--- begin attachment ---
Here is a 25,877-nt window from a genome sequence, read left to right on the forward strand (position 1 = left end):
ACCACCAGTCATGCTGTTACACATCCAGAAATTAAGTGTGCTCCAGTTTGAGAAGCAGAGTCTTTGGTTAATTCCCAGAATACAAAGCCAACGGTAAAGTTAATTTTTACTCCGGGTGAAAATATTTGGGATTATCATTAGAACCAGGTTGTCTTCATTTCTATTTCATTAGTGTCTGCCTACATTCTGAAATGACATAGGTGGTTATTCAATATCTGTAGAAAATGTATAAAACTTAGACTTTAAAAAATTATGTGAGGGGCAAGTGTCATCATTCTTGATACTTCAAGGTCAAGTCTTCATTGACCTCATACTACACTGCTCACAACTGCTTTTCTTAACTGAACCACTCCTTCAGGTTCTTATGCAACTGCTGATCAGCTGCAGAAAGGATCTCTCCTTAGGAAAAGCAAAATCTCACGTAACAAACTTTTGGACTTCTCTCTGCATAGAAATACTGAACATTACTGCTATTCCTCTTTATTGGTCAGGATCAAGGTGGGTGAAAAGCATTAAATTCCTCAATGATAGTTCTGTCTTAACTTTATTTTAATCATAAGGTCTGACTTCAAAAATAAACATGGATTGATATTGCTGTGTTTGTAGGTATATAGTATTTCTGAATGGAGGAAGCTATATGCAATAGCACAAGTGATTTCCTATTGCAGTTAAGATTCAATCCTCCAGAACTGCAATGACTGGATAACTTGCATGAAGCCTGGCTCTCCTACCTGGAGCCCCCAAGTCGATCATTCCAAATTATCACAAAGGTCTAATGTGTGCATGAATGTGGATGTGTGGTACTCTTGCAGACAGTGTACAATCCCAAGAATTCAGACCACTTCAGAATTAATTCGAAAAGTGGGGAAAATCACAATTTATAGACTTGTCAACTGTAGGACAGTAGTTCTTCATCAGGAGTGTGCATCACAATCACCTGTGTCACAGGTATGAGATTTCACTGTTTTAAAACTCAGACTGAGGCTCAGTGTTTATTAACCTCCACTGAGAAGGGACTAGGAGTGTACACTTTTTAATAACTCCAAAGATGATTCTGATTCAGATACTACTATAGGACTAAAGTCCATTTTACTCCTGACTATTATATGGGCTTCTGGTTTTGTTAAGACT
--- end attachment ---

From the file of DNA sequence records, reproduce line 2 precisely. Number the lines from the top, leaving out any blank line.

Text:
ACCACCAGTCATGCTGTTACACATCCAGAAATTAAGTGTGCTCCAGTTTGAGAAGCAGAGTCTTTGGTTAATTCCCAGAATACAAAGCCAACGGTAAAGTTAATTTTTACTCCGGGTGAAAATATTTGGGATTATCATTAGAACCAGGTTGTCTTCATTTCTATTTCATTAGTGTCTGCCTACATTCTGAAATGACATAGGTGGTTATTCAATATCTGTAGAAAATGTATAAAACTTAGACTTTAAAAAATTATGTGAGGGGCAAGTGTCATCATTCTTGATACTTCAAGGTCAAGTCTTCATTGACCTCATACTACACTGCTCACAACTGCTTTTCTTAACTGAACCACTCCTTCAGGTTCTTATGCAACTGCTGATCAGCTGCAGAAAGGATCTCTCCTTAGGAAAAGCAAAATCTCACGTAACAAACTTTTGGACTTCTCTCTGCATAGAAATACTGAACATTACTGCTATTCCTCTTTATTGGTCAGGATCAAGGTGGGTGAAAAGCATTAAATTCCTCAATGATAGTTCTGTCTTAACTTTATTTTAATCATAAGGTCTGACTTCAAAAATAAACATGGATTGATATTGCTGTGTTTGTAGGTATATAGTATTTCTGAATGGAGGAAGCTATATGCAATAGCACAAGTGATTTCCTATTGCAGTTAAGATTCAATCCTCCAGAACTGCAATGACTGGATAACTTGCATGAAGCCTGGCTCTCCTACCTGGAGCCCCCAAGTCGATCATTCCAAATTATCACAAAGGTCTAATGTGTGCATGAATGTGGATGTGTGGTACTCTTGCAGACAGTGTACAATCCCAAGAATTCAGACCACTTCAGAATTAATTCGAAAAGTGGGGAAAATCACAATTTATAGACTTGTCAACTGTAGGACAGTAGTTCTTCATCAGGAGTGTGCATCACAATCACCTGTGTCACAGGTATGAGATTTCACTGTTTTAAAACTCAGACTGAGGCTCAGTGTTTATTAACCTCCACTGAGAAGGGACTAGGAGTGTACACTTTTTAATAACTCCAAAGATGATTCTGATTCAGATACTACTATAGGACTAAAGTCCATTTTACTCCTGACTATTATATGGGCTTCTGGTTTTGTTAAGACT